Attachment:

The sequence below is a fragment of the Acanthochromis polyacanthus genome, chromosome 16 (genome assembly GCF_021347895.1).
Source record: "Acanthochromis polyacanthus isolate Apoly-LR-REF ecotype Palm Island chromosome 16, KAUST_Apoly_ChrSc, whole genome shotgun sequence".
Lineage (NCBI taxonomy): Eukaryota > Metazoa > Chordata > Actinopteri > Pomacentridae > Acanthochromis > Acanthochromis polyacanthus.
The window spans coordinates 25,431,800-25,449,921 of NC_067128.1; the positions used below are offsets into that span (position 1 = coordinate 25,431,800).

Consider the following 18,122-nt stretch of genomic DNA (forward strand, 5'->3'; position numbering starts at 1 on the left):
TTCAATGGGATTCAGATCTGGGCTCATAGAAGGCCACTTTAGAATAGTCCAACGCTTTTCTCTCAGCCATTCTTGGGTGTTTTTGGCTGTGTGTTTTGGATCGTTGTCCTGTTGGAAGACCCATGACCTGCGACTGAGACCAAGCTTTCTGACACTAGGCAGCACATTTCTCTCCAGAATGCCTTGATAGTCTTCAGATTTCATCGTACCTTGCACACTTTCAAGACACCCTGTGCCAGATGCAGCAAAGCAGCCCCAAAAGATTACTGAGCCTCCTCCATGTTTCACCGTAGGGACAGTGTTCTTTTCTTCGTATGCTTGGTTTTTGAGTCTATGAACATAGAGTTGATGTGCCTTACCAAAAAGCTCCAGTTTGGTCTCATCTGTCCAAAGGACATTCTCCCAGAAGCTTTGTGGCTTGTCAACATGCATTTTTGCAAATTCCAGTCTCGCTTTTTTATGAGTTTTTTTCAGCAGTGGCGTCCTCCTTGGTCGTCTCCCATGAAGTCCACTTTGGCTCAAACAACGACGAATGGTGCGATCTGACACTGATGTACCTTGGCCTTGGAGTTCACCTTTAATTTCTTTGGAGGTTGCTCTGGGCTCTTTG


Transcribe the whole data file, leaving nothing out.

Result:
The sequence below is a fragment of the Acanthochromis polyacanthus genome, chromosome 16 (genome assembly GCF_021347895.1).
Source record: "Acanthochromis polyacanthus isolate Apoly-LR-REF ecotype Palm Island chromosome 16, KAUST_Apoly_ChrSc, whole genome shotgun sequence".
Lineage (NCBI taxonomy): Eukaryota > Metazoa > Chordata > Actinopteri > Pomacentridae > Acanthochromis > Acanthochromis polyacanthus.
The window spans coordinates 25,431,800-25,449,921 of NC_067128.1; the positions used below are offsets into that span (position 1 = coordinate 25,431,800).

Consider the following 18,122-nt stretch of genomic DNA (forward strand, 5'->3'; position numbering starts at 1 on the left):
TTCAATGGGATTCAGATCTGGGCTCATAGAAGGCCACTTTAGAATAGTCCAACGCTTTTCTCTCAGCCATTCTTGGGTGTTTTTGGCTGTGTGTTTTGGATCGTTGTCCTGTTGGAAGACCCATGACCTGCGACTGAGACCAAGCTTTCTGACACTAGGCAGCACATTTCTCTCCAGAATGCCTTGATAGTCTTCAGATTTCATCGTACCTTGCACACTTTCAAGACACCCTGTGCCAGATGCAGCAAAGCAGCCCCAAAAGATTACTGAGCCTCCTCCATGTTTCACCGTAGGGACAGTGTTCTTTTCTTCGTATGCTTGGTTTTTGAGTCTATGAACATAGAGTTGATGTGCCTTACCAAAAAGCTCCAGTTTGGTCTCATCTGTCCAAAGGACATTCTCCCAGAAGCTTTGTGGCTTGTCAACATGCATTTTTGCAAATTCCAGTCTCGCTTTTTTATGAGTTTTTTTCAGCAGTGGCGTCCTCCTTGGTCGTCTCCCATGAAGTCCACTTTGGCTCAAACAACGACGAATGGTGCGATCTGACACTGATGTACCTTGGCCTTGGAGTTCACCTTTAATTTCTTTGGAGGTTGCTCTGGGCTCTTTG